Working in higher education, I am pretty fortunate to be running with a well-educated crowd. Therefore, it always surprises me when people confess that they have the imposter syndrome. MD. PhD. DDS. Pharm.D. JD. It doesn’t matter. No matter how successful one might be, they could be thinking, “someday someone will figure out that I shouldn’t be here.”
The imposter syndrome is frequently associated with the failure schema, according to Tara Bennett-Goleman, author of Emotional Alchemy. People who harbor the failure schema believe that their successes are undeserved and they feel like a failure despite their successes.
Like many schema, the failure schema can drive someone to be an overachiever to compensate for their feelings of failure. It’s almost as if they are trying to prove to themselves that they are successful, but never really manage to do so until they learn to manage their schema and challenge their core, and sometimes subconscious, beliefs.
This is true of all schema, by the way. We will continue to view our world and ourselves through our schema filters, coloring all of our assumptions and beliefs, and inevitably becoming self-fulfilling prophecies unless we challenge those beliefs.
I confess I have not thought much about the failure schema since I’m usually surprised when someone says they have the imposter syndrome. To me, they’re usually just fabulously successful people. But among these fabulously successful people are also people who cannot get off the dime on certain tasks. They don’t exert themselves in certain areas. They don’t speak up for themselves. They don’t take risks. They don’t reach for or take opportunities outside of their comfort zone. They seem like they’re perfectly happy letting things ride or letting others take the lead. Sometimes it may seem like they’re trying to undermine everyone else’s efforts.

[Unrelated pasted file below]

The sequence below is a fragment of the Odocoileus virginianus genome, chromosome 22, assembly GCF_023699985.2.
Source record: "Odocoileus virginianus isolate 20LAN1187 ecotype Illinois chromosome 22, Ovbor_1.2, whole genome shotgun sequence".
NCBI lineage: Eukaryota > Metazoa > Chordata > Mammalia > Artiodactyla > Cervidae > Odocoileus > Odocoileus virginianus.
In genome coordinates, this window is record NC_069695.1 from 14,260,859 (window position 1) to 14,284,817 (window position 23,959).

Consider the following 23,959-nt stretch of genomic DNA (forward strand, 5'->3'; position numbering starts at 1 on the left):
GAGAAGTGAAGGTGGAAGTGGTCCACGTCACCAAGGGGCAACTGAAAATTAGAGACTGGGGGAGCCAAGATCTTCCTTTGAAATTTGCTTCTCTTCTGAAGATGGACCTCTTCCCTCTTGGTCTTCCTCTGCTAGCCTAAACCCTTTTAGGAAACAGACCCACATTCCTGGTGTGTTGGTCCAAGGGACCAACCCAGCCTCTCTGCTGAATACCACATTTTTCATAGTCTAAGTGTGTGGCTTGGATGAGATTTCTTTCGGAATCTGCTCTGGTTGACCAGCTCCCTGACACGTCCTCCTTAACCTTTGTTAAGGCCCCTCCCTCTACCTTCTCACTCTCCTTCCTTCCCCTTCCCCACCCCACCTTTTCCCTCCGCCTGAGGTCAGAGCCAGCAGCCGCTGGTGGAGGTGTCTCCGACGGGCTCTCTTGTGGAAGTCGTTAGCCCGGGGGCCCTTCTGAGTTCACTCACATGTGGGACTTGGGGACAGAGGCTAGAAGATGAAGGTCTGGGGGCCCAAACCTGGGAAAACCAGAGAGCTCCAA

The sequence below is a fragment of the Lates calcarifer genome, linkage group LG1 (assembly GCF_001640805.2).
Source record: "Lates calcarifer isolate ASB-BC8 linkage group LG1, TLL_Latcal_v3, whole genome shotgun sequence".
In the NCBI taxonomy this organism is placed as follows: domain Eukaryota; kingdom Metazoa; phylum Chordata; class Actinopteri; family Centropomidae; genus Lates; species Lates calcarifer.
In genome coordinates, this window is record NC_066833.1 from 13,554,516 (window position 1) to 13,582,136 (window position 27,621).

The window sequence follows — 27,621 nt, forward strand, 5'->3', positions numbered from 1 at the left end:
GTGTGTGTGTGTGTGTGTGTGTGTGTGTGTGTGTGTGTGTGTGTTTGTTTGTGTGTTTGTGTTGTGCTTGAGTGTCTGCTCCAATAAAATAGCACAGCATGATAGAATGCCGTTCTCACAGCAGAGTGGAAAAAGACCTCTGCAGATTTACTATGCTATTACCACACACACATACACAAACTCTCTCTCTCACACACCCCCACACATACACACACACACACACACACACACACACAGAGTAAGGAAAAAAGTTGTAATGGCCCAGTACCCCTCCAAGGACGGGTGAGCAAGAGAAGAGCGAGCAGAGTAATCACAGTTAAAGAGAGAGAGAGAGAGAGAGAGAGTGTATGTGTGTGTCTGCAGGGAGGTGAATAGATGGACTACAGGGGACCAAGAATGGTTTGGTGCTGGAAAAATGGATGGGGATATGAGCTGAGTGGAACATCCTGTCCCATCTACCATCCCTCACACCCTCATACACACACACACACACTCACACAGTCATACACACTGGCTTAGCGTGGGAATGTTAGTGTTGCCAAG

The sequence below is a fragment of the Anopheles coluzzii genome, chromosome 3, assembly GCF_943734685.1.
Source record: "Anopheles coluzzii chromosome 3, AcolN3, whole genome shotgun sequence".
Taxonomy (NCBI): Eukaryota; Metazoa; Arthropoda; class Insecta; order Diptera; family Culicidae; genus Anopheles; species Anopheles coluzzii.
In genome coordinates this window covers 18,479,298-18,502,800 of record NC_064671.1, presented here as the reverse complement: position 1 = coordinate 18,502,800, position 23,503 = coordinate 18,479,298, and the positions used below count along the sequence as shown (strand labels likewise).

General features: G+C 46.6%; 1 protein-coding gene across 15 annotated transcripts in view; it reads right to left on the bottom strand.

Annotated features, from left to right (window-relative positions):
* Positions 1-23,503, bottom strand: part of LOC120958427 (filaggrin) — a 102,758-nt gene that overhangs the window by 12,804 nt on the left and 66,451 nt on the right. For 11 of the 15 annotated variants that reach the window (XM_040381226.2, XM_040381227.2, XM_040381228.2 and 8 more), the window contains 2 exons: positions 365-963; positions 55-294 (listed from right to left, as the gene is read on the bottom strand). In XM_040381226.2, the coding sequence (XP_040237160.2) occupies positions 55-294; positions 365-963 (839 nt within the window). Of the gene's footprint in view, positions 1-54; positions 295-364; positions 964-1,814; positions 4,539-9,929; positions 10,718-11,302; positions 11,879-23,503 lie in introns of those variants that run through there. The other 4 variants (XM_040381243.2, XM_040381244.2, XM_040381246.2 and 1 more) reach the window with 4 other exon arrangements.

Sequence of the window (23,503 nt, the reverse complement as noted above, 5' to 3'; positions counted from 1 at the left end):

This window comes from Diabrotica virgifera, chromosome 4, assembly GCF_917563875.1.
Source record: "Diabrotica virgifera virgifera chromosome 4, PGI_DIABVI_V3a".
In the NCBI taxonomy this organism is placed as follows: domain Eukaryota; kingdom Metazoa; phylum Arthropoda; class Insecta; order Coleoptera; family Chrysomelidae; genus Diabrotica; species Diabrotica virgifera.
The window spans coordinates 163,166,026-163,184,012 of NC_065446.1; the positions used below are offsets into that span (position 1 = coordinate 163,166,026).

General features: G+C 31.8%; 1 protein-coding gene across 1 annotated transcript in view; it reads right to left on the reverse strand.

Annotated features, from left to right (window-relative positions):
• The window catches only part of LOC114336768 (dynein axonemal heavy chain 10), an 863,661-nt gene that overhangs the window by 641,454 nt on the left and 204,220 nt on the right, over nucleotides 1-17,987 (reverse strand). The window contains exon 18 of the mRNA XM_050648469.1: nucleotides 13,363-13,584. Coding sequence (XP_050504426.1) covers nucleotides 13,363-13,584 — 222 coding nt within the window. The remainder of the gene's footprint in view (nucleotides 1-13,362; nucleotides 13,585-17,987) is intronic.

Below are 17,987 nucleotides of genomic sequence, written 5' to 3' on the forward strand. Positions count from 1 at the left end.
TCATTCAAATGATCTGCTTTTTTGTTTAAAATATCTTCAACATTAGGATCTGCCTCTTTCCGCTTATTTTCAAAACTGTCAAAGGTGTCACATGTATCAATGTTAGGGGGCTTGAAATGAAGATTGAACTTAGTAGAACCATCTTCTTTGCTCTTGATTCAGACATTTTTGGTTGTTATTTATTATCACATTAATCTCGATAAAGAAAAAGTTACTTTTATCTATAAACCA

I don’t mean to say that everyone who has trouble getting started on tasks have a failure schema. That would be too easy. Nor do I mean to point fingers. After all, we ALL have schema, and if you were to deny it, it would make me think you have a perfectionism schema. Ha! Don’t you love the circular logic?
Thankfully I don’t have the failure schema. I feel like I’ve earned my successes and my failures. And now that I’ve been through a masters program in a subject I’m passionate about, I can also see that I’ve been somewhat of an underachiever myself in certain areas. So I’m not here to judge. I’m trying to understand the various ways we flawed but amazing humans interface with each other and the world. I’m here to try to understand how I can be more supportive of others on their journeys, as they have been of mine.
In fact, I think the strengths approach (e.g. StregnthsFinders, VIA) provides great tools to help those with imposter syndrome learn to value themselves for who they are, as opposed to what they’ve accomplished. Perhaps that can provide a toe-hold to internalizing a sense of wonder and appreciation for oneself instead of criticism. Then maybe they can see what I see in them: a freakin’ amazing person!